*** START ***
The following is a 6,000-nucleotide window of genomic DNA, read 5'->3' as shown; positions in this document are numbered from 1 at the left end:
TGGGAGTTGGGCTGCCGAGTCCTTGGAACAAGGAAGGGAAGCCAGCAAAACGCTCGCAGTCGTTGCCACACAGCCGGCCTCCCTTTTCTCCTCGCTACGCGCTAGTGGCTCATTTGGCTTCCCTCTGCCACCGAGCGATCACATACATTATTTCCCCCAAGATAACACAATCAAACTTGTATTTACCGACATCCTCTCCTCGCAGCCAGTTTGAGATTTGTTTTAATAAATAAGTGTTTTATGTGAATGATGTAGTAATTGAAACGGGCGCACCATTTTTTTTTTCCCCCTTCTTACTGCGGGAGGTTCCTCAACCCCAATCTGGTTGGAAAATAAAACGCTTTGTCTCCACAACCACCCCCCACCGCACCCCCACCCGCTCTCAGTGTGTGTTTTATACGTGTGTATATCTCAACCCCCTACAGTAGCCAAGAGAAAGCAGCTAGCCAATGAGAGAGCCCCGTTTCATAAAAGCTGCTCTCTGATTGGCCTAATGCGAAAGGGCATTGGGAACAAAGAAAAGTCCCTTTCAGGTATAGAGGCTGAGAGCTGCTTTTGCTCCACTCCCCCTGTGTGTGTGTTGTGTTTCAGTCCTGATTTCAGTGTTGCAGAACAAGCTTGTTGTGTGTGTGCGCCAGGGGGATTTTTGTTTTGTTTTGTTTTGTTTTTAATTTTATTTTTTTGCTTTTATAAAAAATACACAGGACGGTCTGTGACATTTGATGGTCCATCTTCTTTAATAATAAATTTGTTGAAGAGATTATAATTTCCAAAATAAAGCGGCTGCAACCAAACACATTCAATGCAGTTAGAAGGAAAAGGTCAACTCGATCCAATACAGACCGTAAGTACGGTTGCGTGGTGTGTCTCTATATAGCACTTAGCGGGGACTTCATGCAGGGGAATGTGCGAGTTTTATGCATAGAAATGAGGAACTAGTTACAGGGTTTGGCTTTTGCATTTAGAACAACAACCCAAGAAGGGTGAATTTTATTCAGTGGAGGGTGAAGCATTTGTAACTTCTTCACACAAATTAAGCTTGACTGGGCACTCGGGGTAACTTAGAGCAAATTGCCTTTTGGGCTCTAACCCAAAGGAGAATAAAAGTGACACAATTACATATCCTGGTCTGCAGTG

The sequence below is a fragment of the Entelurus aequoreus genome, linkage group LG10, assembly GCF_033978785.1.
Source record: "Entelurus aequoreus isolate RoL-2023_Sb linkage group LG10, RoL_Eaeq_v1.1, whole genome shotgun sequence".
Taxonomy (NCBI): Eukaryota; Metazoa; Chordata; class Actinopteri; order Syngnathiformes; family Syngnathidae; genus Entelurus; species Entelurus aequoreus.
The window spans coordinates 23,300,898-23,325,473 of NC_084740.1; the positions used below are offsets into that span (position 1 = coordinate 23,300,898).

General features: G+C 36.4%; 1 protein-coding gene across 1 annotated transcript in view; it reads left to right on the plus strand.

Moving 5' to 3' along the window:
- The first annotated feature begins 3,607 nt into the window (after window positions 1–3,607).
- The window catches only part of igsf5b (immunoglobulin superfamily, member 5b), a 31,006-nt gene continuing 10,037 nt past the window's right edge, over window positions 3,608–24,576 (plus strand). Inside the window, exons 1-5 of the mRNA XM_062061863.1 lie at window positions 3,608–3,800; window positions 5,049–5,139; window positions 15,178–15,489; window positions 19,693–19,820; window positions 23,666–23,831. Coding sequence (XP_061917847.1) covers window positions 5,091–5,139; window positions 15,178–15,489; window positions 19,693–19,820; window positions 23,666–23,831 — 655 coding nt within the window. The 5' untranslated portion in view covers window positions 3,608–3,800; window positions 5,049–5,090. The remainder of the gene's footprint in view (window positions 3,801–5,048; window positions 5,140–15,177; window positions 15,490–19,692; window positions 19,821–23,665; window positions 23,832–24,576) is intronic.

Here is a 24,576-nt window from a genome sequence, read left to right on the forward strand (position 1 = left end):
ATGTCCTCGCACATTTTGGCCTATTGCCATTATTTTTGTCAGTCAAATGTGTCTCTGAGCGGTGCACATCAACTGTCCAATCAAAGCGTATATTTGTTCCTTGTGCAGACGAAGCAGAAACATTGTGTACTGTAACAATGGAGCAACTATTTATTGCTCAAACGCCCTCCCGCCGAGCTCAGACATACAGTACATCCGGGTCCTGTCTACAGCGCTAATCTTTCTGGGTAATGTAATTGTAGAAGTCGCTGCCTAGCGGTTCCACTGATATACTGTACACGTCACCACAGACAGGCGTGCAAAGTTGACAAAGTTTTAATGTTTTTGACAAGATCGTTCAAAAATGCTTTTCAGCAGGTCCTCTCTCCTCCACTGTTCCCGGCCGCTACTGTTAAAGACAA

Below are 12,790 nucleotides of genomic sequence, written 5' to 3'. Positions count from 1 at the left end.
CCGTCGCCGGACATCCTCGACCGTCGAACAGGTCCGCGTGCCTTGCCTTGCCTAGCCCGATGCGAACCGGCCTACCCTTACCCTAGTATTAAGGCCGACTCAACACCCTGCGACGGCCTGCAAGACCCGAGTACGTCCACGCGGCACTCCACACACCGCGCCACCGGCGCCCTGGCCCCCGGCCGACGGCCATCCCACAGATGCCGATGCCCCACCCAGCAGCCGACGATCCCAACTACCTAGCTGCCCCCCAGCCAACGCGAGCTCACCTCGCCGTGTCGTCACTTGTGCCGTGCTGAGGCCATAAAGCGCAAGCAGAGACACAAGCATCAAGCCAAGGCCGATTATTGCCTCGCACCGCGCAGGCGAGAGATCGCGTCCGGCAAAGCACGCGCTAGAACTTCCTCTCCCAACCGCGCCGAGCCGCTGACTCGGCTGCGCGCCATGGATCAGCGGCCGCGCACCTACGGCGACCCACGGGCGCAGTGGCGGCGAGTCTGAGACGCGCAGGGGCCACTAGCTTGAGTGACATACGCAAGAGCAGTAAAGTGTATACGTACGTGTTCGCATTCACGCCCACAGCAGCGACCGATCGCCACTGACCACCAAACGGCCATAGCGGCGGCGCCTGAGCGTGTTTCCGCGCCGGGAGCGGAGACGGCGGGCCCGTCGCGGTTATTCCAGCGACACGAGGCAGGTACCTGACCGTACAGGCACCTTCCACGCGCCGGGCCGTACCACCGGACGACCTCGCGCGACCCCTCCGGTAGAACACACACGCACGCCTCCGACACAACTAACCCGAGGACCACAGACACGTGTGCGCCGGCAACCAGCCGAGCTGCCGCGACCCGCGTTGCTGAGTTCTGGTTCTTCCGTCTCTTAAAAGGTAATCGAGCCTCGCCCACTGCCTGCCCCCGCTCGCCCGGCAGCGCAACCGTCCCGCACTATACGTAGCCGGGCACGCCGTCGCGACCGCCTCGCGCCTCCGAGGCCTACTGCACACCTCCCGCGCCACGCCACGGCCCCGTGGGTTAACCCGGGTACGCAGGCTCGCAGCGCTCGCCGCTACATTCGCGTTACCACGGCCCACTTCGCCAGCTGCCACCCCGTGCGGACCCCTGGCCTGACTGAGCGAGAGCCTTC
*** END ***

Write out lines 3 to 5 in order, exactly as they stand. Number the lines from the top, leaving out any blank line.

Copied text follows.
The sequence below is a fragment of the Entelurus aequoreus genome, linkage group LG10, assembly GCF_033978785.1.
Source record: "Entelurus aequoreus isolate RoL-2023_Sb linkage group LG10, RoL_Eaeq_v1.1, whole genome shotgun sequence".
Taxonomy (NCBI): Eukaryota; Metazoa; Chordata; class Actinopteri; order Syngnathiformes; family Syngnathidae; genus Entelurus; species Entelurus aequoreus.